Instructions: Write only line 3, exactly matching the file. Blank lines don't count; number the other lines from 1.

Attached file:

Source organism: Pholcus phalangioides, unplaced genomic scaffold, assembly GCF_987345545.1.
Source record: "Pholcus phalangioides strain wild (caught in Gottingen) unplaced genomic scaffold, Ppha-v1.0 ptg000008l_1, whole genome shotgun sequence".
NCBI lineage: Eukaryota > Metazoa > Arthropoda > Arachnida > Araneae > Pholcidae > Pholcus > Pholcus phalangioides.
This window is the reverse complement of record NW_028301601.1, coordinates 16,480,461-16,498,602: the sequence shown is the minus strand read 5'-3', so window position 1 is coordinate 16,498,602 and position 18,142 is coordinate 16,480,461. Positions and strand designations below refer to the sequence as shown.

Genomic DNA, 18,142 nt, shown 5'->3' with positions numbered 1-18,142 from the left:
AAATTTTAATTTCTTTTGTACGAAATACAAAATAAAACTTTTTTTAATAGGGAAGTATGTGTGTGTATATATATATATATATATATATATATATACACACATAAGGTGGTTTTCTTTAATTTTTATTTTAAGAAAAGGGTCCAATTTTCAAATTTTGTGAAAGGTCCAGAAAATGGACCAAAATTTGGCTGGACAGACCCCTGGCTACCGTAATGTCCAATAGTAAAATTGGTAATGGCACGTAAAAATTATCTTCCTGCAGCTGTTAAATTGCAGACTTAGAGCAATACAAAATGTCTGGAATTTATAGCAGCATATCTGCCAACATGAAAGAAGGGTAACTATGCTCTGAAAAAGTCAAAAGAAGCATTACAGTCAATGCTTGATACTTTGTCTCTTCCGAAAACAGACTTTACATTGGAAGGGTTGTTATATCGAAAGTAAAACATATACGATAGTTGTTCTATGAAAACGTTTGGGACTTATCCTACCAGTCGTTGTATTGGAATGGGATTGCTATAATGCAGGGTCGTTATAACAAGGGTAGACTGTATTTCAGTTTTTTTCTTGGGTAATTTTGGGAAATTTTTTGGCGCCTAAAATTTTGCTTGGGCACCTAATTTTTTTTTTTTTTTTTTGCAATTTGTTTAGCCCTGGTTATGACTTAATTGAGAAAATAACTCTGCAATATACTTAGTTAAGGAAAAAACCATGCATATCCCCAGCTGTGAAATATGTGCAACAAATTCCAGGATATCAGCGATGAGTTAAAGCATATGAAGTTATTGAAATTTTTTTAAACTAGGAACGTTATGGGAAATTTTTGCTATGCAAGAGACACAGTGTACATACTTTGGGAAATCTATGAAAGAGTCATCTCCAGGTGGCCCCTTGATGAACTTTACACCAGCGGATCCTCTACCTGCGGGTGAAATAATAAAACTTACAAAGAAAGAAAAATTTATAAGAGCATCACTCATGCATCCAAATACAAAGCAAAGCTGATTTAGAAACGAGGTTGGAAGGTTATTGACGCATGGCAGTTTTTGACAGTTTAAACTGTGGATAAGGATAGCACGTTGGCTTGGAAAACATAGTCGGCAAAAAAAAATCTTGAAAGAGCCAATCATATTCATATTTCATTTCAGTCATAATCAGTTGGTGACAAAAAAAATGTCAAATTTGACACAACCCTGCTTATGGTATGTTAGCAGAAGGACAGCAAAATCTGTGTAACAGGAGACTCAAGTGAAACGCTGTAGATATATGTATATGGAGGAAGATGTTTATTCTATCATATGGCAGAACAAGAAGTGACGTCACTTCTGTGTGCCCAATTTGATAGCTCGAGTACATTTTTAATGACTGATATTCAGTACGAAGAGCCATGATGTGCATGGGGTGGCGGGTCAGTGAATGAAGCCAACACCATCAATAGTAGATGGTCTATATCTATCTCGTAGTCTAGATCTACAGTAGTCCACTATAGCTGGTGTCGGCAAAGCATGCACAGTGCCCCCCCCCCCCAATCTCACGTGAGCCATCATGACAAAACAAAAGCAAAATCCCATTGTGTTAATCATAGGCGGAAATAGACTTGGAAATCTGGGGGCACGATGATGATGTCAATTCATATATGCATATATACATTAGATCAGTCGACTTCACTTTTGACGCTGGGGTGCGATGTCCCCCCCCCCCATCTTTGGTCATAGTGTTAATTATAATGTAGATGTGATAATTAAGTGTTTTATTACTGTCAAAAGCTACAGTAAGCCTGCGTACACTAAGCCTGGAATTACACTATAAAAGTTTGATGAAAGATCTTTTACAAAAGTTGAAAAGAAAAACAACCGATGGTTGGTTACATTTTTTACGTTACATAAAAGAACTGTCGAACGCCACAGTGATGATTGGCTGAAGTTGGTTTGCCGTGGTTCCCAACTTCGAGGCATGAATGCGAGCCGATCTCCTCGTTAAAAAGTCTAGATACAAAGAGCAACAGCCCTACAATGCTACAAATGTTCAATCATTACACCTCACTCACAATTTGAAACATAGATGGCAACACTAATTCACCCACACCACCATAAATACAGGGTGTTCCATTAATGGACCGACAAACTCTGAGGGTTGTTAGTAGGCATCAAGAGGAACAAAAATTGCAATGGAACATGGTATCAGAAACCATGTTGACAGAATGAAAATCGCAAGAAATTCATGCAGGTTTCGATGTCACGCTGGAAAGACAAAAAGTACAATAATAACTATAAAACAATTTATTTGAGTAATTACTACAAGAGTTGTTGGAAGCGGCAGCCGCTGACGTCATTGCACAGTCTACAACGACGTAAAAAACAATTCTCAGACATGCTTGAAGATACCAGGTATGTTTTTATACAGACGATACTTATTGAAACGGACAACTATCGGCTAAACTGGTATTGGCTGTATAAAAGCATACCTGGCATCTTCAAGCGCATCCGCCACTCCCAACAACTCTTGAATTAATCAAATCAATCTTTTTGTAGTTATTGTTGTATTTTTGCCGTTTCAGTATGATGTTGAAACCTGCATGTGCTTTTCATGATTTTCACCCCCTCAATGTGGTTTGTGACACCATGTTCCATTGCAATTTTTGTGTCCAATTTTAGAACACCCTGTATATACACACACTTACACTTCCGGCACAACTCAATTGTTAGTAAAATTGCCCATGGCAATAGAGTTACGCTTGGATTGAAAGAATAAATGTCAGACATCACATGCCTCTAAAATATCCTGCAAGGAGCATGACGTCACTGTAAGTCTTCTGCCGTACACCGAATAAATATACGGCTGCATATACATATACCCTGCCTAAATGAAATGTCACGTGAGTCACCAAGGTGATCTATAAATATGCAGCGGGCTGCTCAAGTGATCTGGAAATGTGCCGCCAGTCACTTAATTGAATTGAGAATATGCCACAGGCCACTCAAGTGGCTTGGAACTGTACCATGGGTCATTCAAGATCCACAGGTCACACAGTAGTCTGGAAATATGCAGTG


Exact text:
NCBI lineage: Eukaryota > Metazoa > Arthropoda > Arachnida > Araneae > Pholcidae > Pholcus > Pholcus phalangioides.